4 to 5 pm CT
On International Make Music Day, the Newberry is teaming up with Chicago’s Experimental Sound Studio, an organization dedicated to artistic evolution and the creative exploration of sound, to bring together groundbreaking musicians Terri Lyne Carrington and Nicole Mitchell for a talk with scholar Romi Crawford on experimentation, early jazz influences, and their latest work.
About the participants:
Terri Lyne Carrington is a multiple Grammy Award–winning drummer, producer, and educator who has recorded and toured with Herbie Hancock, Wayne Shorter, Stan Getz, Dianne Reeves, David Sanborn, John Scofield, Diana Krall, Yellowjackets, Cassandra Wilson, and countless other jazz luminaries. Carrington made history as the first woman to win a Grammy Award in the Best Jazz Instrumental Album category for Money Jungle: Provocative in Blue, a reimagining of the Duke Ellington classic. Her collaborations with Esperanza Spalding and Geri Allen, as well as her female-driven Mosaic Project recordings, have received critical acclaim. She is Zildjian Chair in Performance at Berklee College of Music. She also serves as artistic director for the Berklee Beantown Jazz Festival and Berklee’s Summer Sessions: Women’s Performance Program, and as co-artistic director of the Carr Center in Detroit.
Romi Crawford is Professor in the Visual and Critical Studies and Liberal Arts departments at the School of the Art Institute of Chicago. Her research and courses explore areas of race and ethnicity as they relate to American visual culture, including art, film, and photography. She is co-author of The Wall of Respect: Public Art and Black Liberation in 1960s Chicago, among many other works, and was previously Curator and Director of the Education Department at the Studio Museum in Harlem.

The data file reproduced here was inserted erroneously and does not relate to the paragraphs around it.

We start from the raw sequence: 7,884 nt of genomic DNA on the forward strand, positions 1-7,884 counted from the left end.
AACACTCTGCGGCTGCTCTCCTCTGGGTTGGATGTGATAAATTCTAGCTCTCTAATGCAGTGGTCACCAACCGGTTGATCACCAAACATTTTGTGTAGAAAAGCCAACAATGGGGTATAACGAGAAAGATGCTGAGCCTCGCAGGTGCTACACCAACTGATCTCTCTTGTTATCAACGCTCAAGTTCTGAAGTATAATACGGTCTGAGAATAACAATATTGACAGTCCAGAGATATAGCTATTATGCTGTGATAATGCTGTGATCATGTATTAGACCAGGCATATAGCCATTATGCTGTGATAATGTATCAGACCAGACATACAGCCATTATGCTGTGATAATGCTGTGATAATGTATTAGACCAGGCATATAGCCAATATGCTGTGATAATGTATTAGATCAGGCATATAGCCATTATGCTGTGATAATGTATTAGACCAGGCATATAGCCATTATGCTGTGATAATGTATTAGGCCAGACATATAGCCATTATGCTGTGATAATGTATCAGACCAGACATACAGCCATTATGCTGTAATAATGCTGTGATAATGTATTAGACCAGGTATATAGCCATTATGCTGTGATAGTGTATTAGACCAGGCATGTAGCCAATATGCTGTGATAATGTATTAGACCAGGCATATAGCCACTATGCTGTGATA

Nicole M. Mitchell is an award-winning creative flutist, composer, bandleader and educator. She is perhaps best known for her work as a flutist, having developed a unique improvisational language and having been repeatedly awarded “Top Flutist of the Year” by the Downbeat Magazine Critics Poll and the Jazz Journalists Association (2010-2017). Mitchell initially emerged from Chicago’s innovative music scene in the late 1990s, and her music celebrates contemporary African American culture. She is the founder of Black Earth Ensemble, Black Earth Strings, Sonic Projections and Ice Crystal, and she composes for contemporary ensembles of varied instrumentation and size, while incorporating improvisation and a wide aesthetic expression.
Experimental Sound Studio is a Chicago-based nonprofit organization dedicated to artistic evolution and the creative exploration of sound. An international hub for sonic experimentation, ESS nurtures artists, helps bring into being new works, and aims to build a broad, supportive community of makers, enthusiasts, and creative partners through production, presentation, education, and preservation.
Every June 21st, Make Music Chicago, organized by the International Music Foundation, brings together Chicagoans to celebrate their ability to make music, regardless of age, ability, or preferred musical style.
This event is funded by a grant from the Paul M. Angell Family Foundation.
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